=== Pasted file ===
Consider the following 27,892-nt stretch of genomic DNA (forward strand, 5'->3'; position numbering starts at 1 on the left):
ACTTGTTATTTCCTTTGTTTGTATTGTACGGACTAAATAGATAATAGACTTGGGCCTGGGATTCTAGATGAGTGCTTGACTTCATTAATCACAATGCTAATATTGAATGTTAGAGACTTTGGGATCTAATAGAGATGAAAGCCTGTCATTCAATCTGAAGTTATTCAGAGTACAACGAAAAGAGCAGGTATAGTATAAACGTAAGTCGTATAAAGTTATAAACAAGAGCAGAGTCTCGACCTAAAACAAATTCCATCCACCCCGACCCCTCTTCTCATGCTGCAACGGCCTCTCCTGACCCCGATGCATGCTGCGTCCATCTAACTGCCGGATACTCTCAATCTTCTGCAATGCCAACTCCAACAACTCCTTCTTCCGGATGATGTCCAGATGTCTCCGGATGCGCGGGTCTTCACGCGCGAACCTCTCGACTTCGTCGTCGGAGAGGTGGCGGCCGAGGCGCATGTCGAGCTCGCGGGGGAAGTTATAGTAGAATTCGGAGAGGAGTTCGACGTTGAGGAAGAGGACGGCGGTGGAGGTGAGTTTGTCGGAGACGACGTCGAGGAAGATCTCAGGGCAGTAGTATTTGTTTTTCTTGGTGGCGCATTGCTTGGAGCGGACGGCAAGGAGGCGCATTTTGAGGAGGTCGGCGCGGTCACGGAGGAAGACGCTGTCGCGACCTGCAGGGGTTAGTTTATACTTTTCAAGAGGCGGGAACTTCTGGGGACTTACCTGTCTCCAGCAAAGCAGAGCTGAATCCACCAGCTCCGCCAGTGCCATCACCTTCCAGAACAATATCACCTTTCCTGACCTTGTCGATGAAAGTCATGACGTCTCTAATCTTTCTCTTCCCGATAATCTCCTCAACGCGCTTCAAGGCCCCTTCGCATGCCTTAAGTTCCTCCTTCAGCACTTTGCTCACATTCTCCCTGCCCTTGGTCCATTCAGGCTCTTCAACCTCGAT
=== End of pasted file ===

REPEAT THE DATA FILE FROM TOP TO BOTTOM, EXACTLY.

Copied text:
Consider the following 27,892-nt stretch of genomic DNA (forward strand, 5'->3'; position numbering starts at 1 on the left):
ACTTGTTATTTCCTTTGTTTGTATTGTACGGACTAAATAGATAATAGACTTGGGCCTGGGATTCTAGATGAGTGCTTGACTTCATTAATCACAATGCTAATATTGAATGTTAGAGACTTTGGGATCTAATAGAGATGAAAGCCTGTCATTCAATCTGAAGTTATTCAGAGTACAACGAAAAGAGCAGGTATAGTATAAACGTAAGTCGTATAAAGTTATAAACAAGAGCAGAGTCTCGACCTAAAACAAATTCCATCCACCCCGACCCCTCTTCTCATGCTGCAACGGCCTCTCCTGACCCCGATGCATGCTGCGTCCATCTAACTGCCGGATACTCTCAATCTTCTGCAATGCCAACTCCAACAACTCCTTCTTCCGGATGATGTCCAGATGTCTCCGGATGCGCGGGTCTTCACGCGCGAACCTCTCGACTTCGTCGTCGGAGAGGTGGCGGCCGAGGCGCATGTCGAGCTCGCGGGGGAAGTTATAGTAGAATTCGGAGAGGAGTTCGACGTTGAGGAAGAGGACGGCGGTGGAGGTGAGTTTGTCGGAGACGACGTCGAGGAAGATCTCAGGGCAGTAGTATTTGTTTTTCTTGGTGGCGCATTGCTTGGAGCGGACGGCAAGGAGGCGCATTTTGAGGAGGTCGGCGCGGTCACGGAGGAAGACGCTGTCGCGACCTGCAGGGGTTAGTTTATACTTTTCAAGAGGCGGGAACTTCTGGGGACTTACCTGTCTCCAGCAAAGCAGAGCTGAATCCACCAGCTCCGCCAGTGCCATCACCTTCCAGAACAATATCACCTTTCCTGACCTTGTCGATGAAAGTCATGACGTCTCTAATCTTTCTCTTCCCGATAATCTCCTCAACGCGCTTCAAGGCCCCTTCGCATGCCTTAAGTTCCTCCTTCAGCACTTTGCTCACATTCTCCCTGCCCTTGGTCCATTCAGGCTCTTCAACCTCGAT